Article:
When, in the lead-up to the last federal election, the Conservative party wanted to portray Stephen Harper as dedicated and hard-working, the resulting television ad showed a solitary Prime Minister at his desk, going through stacks of presumably important files. Nowhere to be seen were the familiar trappings of the modern ofﬁce: no BlackBerry, no computer, just a man and his pen.
According to the Prime Minister’s Office, Harper does use a laptop and an iPad—to research his hockey book, check on the status of bills through Parliament’s website, and work on speeches. But Harper has, in fact, never owned a BlackBerry. And he stopped using a cellphone and email after becoming Prime Minister in 2006. “I’ve actually taken the view as Prime Minister that if I start using these things, then I’ll be doing them myself instead of my staff,” he told the Toronto Star a couple of years ago. “So I make sure the staff knows how to work all the BlackBerries and all those things, and I try and keep focused on the big picture.” The Prime Minister also acknowledged security concerns.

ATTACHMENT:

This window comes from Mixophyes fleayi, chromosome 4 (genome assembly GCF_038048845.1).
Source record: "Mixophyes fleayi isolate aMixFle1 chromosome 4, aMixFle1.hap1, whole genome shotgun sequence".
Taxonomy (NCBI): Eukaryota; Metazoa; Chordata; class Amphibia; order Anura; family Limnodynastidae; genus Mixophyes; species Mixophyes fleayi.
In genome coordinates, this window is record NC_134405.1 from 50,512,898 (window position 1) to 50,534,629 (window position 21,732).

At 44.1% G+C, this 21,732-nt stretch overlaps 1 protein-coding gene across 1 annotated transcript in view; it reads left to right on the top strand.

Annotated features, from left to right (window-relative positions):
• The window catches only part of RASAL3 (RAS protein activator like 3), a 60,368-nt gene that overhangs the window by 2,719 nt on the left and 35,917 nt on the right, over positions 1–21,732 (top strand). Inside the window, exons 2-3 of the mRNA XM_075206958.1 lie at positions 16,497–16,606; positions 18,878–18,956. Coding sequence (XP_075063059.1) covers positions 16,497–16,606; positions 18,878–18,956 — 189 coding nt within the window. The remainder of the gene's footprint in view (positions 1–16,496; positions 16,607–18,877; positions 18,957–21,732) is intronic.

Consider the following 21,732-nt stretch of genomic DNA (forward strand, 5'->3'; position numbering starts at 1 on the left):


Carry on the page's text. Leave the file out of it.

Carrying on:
U.S. President Barack Obama famously fought to keep his BlackBerry when he took office. He was ultimately allowed to keep the cherished device, but with added security measures, including a select list of friends and advisers with whom he is allowed to communicate. Obama has since said the gadget had lost some of its appeal under his new circumstances. “I’ve got to admit, it’s no fun because they think that it’s probably going to be subject to the Presidential Records Act, so nobody wants to send me the real juicy stuff,” he told The View last year.
Despite his not carrying a BlackBerry, Harper’s office assures his family can reach him in a number of different ways.